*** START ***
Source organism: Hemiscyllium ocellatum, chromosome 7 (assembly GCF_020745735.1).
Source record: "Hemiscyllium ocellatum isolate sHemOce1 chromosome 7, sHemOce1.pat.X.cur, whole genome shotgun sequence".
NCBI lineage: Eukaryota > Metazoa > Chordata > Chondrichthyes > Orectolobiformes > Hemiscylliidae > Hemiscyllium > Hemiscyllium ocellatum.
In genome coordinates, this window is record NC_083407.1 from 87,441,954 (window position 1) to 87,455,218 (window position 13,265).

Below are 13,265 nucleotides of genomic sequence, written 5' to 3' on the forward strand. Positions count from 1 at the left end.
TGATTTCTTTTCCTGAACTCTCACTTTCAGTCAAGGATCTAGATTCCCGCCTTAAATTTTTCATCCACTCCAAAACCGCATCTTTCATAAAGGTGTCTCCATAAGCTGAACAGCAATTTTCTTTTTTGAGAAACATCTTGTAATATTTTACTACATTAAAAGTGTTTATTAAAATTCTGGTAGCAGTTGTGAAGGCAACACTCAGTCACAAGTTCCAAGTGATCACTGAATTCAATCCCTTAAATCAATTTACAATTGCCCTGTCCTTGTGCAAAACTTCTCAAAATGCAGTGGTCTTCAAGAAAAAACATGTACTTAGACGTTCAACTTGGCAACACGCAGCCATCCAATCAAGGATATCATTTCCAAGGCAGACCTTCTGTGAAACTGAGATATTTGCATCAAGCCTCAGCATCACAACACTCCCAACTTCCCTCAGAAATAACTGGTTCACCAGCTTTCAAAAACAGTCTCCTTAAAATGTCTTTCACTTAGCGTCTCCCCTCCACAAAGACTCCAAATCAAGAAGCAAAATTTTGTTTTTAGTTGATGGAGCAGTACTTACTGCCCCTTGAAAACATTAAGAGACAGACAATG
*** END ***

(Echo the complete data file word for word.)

Source organism: Hemiscyllium ocellatum, chromosome 7 (assembly GCF_020745735.1).
Source record: "Hemiscyllium ocellatum isolate sHemOce1 chromosome 7, sHemOce1.pat.X.cur, whole genome shotgun sequence".
NCBI lineage: Eukaryota > Metazoa > Chordata > Chondrichthyes > Orectolobiformes > Hemiscylliidae > Hemiscyllium > Hemiscyllium ocellatum.
In genome coordinates, this window is record NC_083407.1 from 87,441,954 (window position 1) to 87,455,218 (window position 13,265).

Below are 13,265 nucleotides of genomic sequence, written 5' to 3' on the forward strand. Positions count from 1 at the left end.
TGATTTCTTTTCCTGAACTCTCACTTTCAGTCAAGGATCTAGATTCCCGCCTTAAATTTTTCATCCACTCCAAAACCGCATCTTTCATAAAGGTGTCTCCATAAGCTGAACAGCAATTTTCTTTTTTGAGAAACATCTTGTAATATTTTACTACATTAAAAGTGTTTATTAAAATTCTGGTAGCAGTTGTGAAGGCAACACTCAGTCACAAGTTCCAAGTGATCACTGAATTCAATCCCTTAAATCAATTTACAATTGCCCTGTCCTTGTGCAAAACTTCTCAAAATGCAGTGGTCTTCAAGAAAAAACATGTACTTAGACGTTCAACTTGGCAACACGCAGCCATCCAATCAAGGATATCATTTCCAAGGCAGACCTTCTGTGAAACTGAGATATTTGCATCAAGCCTCAGCATCACAACACTCCCAACTTCCCTCAGAAATAACTGGTTCACCAGCTTTCAAAAACAGTCTCCTTAAAATGTCTTTCACTTAGCGTCTCCCCTCCACAAAGACTCCAAATCAAGAAGCAAAATTTTGTTTTTAGTTGATGGAGCAGTACTTACTGCCCCTTGAAAACATTAAGAGACAGACAATG